Mark Owen, the Navy SEAL who authored No Easy Day -- a controversial firsthand account of the mission to kill Osama bin Laden -- says his upbringing helped prepare him for his involvement in what was arguably the most important counterterrorism operation in U.S. history.
In a new interview with Spartan Up! Podcast, Owen recalls how he grew up in a remote Eskimo village in Alaska where there were just three people in his graduating high school class. He was always a bit of a thrill-seeker: he rode a snowmobile to school every day and purchased his first assault rifle from a history teacher between classes.
If a flare for adventure and ingenuity were innate, Owen says his SEALs training taught him several make-or-break leadership lessons. “Most people hate being uncomfortable,” he says. “I loved the stuff we did on the teams where it made you feel uncomfortable…it separated the men from the boys.”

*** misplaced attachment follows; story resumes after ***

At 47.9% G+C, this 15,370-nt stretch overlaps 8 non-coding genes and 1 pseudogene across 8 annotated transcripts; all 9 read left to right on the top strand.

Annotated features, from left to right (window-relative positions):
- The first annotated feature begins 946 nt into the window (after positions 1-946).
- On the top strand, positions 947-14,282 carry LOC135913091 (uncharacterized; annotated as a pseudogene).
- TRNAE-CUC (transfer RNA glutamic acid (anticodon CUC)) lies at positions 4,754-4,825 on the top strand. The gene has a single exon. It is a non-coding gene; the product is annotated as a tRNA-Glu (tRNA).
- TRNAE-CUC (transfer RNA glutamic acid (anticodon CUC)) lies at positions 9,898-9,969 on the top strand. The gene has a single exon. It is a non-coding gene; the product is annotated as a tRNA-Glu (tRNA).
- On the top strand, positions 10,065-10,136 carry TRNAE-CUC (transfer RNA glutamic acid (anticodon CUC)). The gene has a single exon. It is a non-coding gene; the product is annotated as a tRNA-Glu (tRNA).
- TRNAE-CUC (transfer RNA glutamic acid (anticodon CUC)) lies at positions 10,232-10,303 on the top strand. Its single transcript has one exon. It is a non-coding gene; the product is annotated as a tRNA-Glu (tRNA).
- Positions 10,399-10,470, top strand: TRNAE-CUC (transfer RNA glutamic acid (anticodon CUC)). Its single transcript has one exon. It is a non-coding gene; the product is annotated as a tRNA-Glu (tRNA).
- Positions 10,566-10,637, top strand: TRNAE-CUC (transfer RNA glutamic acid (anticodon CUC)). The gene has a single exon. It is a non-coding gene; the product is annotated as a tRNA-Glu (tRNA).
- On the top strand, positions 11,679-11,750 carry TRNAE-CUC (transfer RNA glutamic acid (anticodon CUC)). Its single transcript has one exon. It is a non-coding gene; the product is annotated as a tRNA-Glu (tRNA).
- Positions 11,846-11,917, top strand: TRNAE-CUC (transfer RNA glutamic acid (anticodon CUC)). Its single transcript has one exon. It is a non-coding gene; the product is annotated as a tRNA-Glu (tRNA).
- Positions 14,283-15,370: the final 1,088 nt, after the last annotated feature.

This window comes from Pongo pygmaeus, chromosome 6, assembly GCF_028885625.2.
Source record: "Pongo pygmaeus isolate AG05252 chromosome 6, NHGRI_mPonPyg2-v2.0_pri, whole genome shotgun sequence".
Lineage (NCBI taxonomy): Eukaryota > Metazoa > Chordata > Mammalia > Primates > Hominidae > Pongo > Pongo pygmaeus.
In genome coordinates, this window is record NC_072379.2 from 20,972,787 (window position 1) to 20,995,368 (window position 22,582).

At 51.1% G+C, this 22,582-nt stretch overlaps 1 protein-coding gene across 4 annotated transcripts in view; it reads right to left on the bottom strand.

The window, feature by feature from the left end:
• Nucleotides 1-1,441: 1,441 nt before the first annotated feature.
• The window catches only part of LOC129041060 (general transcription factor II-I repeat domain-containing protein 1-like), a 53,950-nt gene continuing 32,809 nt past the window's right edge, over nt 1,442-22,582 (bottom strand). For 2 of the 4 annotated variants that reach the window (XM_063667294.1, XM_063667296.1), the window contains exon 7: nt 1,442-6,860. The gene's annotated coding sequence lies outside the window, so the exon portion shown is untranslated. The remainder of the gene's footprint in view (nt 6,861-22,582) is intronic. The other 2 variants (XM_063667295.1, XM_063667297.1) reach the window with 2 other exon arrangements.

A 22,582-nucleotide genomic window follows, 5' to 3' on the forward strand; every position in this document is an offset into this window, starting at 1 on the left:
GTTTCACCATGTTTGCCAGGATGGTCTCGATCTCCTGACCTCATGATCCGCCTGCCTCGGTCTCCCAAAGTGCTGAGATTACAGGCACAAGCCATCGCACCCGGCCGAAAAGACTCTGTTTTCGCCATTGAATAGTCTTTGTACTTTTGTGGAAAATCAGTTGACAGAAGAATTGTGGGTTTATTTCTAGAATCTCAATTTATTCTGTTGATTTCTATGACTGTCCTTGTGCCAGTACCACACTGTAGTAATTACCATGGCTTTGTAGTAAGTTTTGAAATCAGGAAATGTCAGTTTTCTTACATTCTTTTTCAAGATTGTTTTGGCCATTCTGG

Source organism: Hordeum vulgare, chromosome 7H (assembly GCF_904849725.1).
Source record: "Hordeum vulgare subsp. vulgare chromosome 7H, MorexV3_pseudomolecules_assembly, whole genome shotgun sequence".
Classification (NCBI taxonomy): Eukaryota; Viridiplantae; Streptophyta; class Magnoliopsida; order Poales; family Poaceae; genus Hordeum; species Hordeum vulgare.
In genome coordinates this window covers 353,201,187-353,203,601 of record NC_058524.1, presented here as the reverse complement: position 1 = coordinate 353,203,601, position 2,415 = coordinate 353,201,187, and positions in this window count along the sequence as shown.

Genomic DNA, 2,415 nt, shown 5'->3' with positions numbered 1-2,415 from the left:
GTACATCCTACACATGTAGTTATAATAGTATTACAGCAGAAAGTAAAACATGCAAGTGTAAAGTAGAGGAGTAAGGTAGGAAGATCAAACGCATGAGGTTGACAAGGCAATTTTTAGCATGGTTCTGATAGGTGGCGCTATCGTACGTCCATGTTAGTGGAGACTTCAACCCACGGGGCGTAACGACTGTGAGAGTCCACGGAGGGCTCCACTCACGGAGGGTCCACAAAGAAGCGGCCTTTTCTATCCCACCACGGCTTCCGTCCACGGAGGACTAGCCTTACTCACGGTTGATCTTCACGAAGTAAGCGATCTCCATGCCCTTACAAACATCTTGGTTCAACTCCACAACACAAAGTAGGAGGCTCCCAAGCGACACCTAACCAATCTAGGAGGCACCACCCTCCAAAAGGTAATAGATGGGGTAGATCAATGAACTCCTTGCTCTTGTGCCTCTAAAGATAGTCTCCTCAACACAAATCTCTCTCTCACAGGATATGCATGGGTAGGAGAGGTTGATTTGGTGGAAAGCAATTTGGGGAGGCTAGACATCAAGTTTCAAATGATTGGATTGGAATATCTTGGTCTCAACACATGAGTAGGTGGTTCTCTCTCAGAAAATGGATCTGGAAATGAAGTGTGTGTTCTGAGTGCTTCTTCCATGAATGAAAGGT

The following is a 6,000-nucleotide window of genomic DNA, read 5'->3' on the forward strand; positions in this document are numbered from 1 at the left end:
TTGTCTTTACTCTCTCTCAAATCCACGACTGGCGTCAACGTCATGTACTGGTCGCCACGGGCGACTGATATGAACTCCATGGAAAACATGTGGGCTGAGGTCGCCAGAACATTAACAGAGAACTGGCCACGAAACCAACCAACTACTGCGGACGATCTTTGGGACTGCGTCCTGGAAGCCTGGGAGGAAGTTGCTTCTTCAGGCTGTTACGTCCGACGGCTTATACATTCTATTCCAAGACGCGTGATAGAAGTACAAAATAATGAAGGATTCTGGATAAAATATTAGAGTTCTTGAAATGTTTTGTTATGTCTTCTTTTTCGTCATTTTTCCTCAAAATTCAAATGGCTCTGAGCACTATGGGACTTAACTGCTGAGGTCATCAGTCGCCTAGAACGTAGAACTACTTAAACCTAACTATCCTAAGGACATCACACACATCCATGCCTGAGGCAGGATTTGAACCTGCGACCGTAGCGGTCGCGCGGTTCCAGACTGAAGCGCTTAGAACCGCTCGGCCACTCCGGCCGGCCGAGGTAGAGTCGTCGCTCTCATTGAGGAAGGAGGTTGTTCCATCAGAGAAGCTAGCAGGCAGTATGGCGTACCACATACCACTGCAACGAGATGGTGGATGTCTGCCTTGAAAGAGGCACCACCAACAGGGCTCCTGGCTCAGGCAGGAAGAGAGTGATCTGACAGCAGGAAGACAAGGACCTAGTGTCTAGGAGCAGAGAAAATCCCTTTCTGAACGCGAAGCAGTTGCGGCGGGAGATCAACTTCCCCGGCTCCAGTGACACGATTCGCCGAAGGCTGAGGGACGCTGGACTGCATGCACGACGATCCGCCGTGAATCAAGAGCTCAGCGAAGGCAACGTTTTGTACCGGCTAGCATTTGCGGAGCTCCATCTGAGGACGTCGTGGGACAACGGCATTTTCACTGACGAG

And one of the most important problem-solving skills Owen honed in the Navy was how to divide seemingly overwhelming tasks into approachable fragments. “The SEALs have no secret sauce. I break everything down into the smallest little piece that I can understand, comprehend and attack -- and then I do those one step at a time.”
For more high-functioning tricks from the Navy that can be applied to civilian life, check out the fascinating conversation with Owen in full above. (Note: Throughout the video, you'll hear references to "BUD/S," which stands for "Basic Underwater Demolition/SEAL training.")